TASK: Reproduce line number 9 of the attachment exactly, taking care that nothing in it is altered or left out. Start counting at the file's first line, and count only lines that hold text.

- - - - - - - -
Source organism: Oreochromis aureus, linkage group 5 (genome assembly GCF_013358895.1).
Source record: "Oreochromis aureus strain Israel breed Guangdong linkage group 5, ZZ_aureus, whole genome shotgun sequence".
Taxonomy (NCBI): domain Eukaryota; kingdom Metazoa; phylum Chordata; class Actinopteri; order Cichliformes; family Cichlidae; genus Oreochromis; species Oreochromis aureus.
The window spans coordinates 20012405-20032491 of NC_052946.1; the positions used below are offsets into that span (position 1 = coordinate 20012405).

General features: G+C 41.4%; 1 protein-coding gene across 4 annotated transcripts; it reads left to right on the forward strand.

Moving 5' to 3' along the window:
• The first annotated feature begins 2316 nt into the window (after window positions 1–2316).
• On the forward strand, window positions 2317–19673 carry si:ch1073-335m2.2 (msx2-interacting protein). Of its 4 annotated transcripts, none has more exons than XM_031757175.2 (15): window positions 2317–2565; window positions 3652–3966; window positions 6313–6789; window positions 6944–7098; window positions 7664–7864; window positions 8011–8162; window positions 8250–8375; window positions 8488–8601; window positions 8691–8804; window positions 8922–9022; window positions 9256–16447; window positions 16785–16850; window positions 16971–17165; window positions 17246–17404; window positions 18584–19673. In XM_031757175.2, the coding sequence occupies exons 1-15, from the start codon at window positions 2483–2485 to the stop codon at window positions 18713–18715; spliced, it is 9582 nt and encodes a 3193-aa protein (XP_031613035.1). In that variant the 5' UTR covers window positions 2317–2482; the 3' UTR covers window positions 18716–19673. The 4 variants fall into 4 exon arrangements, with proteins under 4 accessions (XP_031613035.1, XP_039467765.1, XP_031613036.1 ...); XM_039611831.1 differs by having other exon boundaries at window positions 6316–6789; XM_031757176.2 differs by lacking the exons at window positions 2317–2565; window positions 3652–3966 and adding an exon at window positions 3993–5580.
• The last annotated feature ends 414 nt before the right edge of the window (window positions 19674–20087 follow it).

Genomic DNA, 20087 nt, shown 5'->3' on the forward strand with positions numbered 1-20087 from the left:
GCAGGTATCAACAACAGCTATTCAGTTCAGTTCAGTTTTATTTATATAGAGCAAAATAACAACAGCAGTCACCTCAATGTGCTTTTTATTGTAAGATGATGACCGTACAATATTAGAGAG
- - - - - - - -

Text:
• The last annotated feature ends 414 nt before the right edge of the window (window positions 19674–20087 follow it).